Mayor Sadiq Khan said enforcement of face covering rules on the Underground, buses and other services run by Transport for London would be increased after they were made compulsory again by the Government from 4am.
Mr Khan said: “Provided with proper enforcement powers, TfL will now be able to work with policing partners and really boost compliance on the network, with the selfish few who refuse to wear a face covering facing a penalty fine.”
Face masks will also be mandatory in shops, banks, post offices and hairdressers as ministers seek to slow the spread of the Omicron mutation.
Health Secretary Sajid Javid added: “I know that Londoners will play their part and look out for each other by wearing a face covering when in a shop or on transport.”
All travellers returning to the UK must also take a PCR test and self-isolate until they receive a negative result.
Scientists fear Omicron, which is believed to have first spread in southern Africa, may be better at evading vaccines and transmit more quickly than Delta, currently the dominant variant in the UK.
Three cases of Omicron have so far been confirmed in London, in Wandsworth, Camden and Westminster, with several more “highly probable” ones.
TfL compliance officers and police will be able to issue £200 fines in coming days for first offence of not wearing a mask, with the penalties rising for repeat offenders.
Transport chiefs are sending out reminders that customers travelling on the TfL transport network must wear face coverings for the duration of their journeys or risk being fined, unless they are exempt.
In other developments:
Dr Jenny Harries, chief executive of the UK Health Security Agency, urged people to get protected against Covid and advised “not socialising when we don’t particularly need to” to slow the spread of Omicron. She told BBC radio that there had been five confirmed cases of Omicron in England with ten “highly probable”, and the number was expected to rise. Nine have been confirmed in Scotland.
Asked whether England would see a return to work from home guidance, she told BBC Breakfast: “The whole point about the booster programme and the introduction of mandatory face mask wearing in enclosed public spaces is exactly to try and avoid that.”
Pfizer’s chief executive Albert Bourla told US channel CNBC: “Within 95 days, basically we will have a new vaccine (against Omicron).”
Boris Johnson defended England’s new coronavirus rules, saying: “The measures taking effect today are proportionate and responsible, and will buy us time in the face of this new variant.”
Professor Adam Finn, a member of the Joint Committee on Vaccination and Immunisation, said now is a “time for caution” as he urged people to do “anything that they can do to reduce the risk” of catching Covid-19.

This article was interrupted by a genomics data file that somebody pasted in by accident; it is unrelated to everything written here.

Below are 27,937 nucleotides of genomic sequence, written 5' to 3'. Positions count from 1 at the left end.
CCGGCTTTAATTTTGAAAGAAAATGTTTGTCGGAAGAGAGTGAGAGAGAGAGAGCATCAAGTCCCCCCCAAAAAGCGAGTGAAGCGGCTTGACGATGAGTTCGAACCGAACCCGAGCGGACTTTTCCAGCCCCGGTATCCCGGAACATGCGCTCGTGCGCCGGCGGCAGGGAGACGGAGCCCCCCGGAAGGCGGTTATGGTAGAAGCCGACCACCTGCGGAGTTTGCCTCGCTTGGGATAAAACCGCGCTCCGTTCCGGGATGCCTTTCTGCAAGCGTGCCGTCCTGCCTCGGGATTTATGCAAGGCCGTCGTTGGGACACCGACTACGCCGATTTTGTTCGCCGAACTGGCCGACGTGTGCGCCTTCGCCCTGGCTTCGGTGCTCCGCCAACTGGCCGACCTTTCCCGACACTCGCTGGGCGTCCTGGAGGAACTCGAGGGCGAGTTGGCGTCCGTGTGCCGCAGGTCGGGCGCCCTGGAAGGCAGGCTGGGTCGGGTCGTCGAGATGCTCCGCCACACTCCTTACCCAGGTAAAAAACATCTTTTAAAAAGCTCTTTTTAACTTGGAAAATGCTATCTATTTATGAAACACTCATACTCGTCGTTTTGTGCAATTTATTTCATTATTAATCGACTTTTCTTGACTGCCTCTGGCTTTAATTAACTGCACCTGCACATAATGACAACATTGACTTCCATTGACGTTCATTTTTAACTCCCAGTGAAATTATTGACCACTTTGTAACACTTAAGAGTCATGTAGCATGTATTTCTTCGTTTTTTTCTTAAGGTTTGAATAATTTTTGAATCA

Striking a different tone from the scientists, health minister Gillian Keegan advised that people should “go about your plans”, families should be able to attend school nativity plays, but people shoud follow the new rules. She told LBC Radio: “Obviously, you know, wear a mask, be cautious.”
Richard Walker, managing director of the Iceland supermarket, backed the return of mandatory mask wearing but said staff would not be “policing” its enforcement.
Wearing a face mask has been a condition of travel on TfL services since the legal Covid restrictions were relaxed in mid-July but they were not mandatory by law as they had been earlier during the pandemic.
However, the tighter regime was reintroduced this morning meaning people who flout the rules will be able to be fined in coming days.
Teams of TfL enforcement officers were despatched across London today and swooped on commuters failing to wear face masks on transport.
Officers stopped those ignoring the rules and warned them they would face fines next time.
The Transport Enforcement teams were at hubs including Stratford, Canning Town and Victoria and were also patrolling buses, trams and DLR trains.
Officers at Victoria shouted “face coverings are mandatory on the network” as commuters passed through.
A member of the Enforcement team told the Standard: “Most people listen and are very good and apologise. We have had belligerent people in the past but today we are asking people politely and they are responding well. Maybe they have missed the news or something, so we are giving them a chance.”
Most commuters welcomed the enforcing of the rules.
Margaret Traynor, 60, said: “People should respect the rules. I’m glad TfL are stopping people.”
Georfe Savides, 22, said: “It’s an important message. I’m young but of course you have to wear a mask to protect others.”
One man who was stopped told the officers: “I’m sorry I just wasn’t thinking. I won’t forget in future.”
Some claimed medical conditions but in general welcomed the intervention of the officers.
At Waterloo notice boards were set up around the station and ticket officers were seen reminding people of the mask rules.
On the Jubilee Tube line a rough estimate found that eight in ten commuters were wearing masks.